A New Periodic Table Helps Teach the Electronic Structure of Atoms
We show how students of chemistry can easily write down the entire periodic table with a simple mnemonic. And using the diagonal orbital filling rule they can quickly construct the complete electronic structure of most atoms in their ground state.
My periodic table was invented in the late 1960's to teach my sister Susanna, who subsequently aced her chemistry class. I have taught it to many others since, including my nephew Marc Doyle, who earned his Ph.D. in chemical engineering from UC Berkeley.
When I taught it to Mike Jittlov in the mid-1990's, he made a beautiful drawing which was added to Mark Leach's Internet Database of Periodic Tables in 1997.
Inspired by Sesame Street in the 1960's teaching children alphabetic order by pronouncing the alphabet (ab-cu-def-ghi-jekul-mun-op-qur-stuv-wix-yz), we suggest that the atomic symbols can also be pronounced in their chemical order, giving us an atomic aide memoire. We can pronounce the following syllables. (Bold letters are the atomic symbols, grouped symbols are to be pronounced as one syllable, light italic letters are suggestions to remember the full names.)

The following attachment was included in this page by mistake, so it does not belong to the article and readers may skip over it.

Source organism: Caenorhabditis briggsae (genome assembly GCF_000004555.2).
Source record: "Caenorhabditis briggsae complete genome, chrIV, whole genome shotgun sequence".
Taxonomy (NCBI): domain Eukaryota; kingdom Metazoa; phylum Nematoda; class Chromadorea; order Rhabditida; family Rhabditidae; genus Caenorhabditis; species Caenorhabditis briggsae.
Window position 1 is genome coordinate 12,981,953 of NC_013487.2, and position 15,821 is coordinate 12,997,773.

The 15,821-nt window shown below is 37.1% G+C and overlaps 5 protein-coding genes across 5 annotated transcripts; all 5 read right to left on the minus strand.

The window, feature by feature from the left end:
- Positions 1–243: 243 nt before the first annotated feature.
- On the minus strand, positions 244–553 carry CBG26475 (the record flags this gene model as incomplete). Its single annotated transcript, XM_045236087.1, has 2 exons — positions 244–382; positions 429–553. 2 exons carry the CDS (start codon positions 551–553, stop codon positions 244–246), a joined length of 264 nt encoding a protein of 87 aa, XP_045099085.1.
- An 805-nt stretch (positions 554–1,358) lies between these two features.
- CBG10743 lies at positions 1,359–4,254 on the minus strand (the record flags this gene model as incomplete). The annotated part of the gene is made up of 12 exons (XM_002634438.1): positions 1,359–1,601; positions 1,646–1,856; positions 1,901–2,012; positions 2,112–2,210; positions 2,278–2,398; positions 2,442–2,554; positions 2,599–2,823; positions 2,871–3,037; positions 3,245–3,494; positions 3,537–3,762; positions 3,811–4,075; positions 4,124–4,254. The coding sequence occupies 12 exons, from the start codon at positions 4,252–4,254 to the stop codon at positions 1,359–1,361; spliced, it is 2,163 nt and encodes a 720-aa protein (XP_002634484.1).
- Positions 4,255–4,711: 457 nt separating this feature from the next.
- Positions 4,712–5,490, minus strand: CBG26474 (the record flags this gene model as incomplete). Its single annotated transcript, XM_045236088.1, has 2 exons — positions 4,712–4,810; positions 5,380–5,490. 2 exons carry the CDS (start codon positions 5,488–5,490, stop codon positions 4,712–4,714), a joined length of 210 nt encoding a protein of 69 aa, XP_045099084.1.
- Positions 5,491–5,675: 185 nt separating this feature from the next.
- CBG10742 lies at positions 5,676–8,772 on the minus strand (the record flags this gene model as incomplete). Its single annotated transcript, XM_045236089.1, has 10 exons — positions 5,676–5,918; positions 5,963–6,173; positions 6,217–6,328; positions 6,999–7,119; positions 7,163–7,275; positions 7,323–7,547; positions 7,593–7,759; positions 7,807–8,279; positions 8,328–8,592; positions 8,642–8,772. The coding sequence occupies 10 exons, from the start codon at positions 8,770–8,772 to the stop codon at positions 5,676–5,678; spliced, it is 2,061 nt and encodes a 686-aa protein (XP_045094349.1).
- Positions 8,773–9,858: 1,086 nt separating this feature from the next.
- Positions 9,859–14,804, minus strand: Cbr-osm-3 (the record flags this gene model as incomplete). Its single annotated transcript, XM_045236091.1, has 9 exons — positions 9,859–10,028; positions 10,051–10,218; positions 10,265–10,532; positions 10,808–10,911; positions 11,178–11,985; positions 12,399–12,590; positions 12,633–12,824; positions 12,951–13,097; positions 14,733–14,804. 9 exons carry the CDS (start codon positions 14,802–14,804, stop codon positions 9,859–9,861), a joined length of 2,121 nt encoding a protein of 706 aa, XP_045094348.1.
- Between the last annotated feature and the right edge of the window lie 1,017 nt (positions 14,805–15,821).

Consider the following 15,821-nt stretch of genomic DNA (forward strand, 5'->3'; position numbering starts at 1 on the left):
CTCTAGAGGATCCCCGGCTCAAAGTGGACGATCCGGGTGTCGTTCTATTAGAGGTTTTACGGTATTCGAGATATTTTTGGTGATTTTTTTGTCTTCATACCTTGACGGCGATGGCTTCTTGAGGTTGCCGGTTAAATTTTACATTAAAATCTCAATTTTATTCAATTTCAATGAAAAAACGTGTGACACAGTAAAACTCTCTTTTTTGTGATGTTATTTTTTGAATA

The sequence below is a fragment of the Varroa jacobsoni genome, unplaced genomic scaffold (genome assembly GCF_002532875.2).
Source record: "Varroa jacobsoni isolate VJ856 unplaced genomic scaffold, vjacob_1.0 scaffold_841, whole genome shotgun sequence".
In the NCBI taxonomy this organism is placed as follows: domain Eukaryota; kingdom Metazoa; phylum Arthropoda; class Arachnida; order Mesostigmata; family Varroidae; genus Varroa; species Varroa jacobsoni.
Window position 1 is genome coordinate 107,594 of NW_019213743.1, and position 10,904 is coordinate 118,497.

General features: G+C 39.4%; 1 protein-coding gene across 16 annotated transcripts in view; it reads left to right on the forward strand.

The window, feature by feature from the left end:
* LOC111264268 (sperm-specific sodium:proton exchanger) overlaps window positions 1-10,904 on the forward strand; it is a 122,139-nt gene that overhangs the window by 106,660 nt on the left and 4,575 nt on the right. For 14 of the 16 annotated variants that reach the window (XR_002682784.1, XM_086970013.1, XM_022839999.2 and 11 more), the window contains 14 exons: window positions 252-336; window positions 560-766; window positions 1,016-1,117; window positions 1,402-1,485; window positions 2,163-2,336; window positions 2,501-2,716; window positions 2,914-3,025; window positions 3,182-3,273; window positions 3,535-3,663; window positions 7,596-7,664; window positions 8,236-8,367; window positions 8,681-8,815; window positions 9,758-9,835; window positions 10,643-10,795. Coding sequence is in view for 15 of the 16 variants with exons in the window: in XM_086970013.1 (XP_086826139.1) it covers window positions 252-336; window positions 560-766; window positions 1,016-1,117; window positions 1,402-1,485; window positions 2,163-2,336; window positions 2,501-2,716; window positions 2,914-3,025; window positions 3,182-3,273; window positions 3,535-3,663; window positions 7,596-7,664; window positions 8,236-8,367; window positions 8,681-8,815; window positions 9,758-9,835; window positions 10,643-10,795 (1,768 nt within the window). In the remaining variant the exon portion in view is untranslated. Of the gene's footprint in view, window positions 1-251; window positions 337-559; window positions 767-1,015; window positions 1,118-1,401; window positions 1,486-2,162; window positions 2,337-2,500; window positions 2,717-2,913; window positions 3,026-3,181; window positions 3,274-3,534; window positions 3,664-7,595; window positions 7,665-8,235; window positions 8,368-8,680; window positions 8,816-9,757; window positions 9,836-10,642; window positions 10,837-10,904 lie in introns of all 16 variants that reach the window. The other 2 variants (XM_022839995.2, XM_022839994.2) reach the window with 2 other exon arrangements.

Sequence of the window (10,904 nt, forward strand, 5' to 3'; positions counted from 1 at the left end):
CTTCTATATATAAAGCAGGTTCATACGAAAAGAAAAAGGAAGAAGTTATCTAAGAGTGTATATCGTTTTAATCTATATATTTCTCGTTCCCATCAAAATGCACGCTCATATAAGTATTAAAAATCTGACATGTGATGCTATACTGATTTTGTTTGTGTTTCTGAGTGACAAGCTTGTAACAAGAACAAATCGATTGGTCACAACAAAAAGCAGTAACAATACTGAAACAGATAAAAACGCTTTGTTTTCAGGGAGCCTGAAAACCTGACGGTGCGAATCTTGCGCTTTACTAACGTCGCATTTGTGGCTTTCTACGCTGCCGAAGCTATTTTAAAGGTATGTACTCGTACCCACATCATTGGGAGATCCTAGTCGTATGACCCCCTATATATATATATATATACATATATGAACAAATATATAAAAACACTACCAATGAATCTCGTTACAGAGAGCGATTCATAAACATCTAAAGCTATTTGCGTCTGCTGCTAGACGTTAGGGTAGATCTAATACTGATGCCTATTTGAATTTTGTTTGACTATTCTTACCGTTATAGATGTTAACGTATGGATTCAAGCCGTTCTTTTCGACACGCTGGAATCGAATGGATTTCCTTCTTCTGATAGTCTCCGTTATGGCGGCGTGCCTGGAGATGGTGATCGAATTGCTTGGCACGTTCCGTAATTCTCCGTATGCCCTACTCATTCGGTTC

It's best to learn the pronunciation by hearing it, so please click on our under one-minute audio file, while following along the symbols in the periodic table above.
The Aufbauprinzip or Building-Up Principle
This principle says that in the ground (unexcited) state of an atom, its lowest energy electron shells (atomic orbitals) fill up before any higher levels are occupied. The "principal quantum number" n describes a "shell," and the "azimuthal quantum number" l describes subshells. The subshells are named s, p, d, and f for historical reasons.
In an s subshell only two electrons are allowed by the Pauli Exclusion Principle (one "spin-up," the other "spin down"). In a p subshell, three values of the magnetic quantum number m (+1, 0, -1) multiplied by two spins allows up to six p electrons. In the d shell, 5 magnetic substates and in the f subshell 7 substates give us up to 10 d electrons and up to 14 f electrons.
You can now determine the electron configuration for any ground state atom. Let's do potassium (K), the first element in the shell n = 4. It has only one 4s electron, and we can read off the inner shell electrons by following down the diagonal rule - 1s2 2s2 2p6 3s2 3p6 4s.
In the late 1920's Charles Janet first produced a diagram with a key to the electron structure. It was not arranged to show the diagonals of Madelung's rule. Janet was first to speculate that no element past atomic number 120 would be found. Here is an updated version.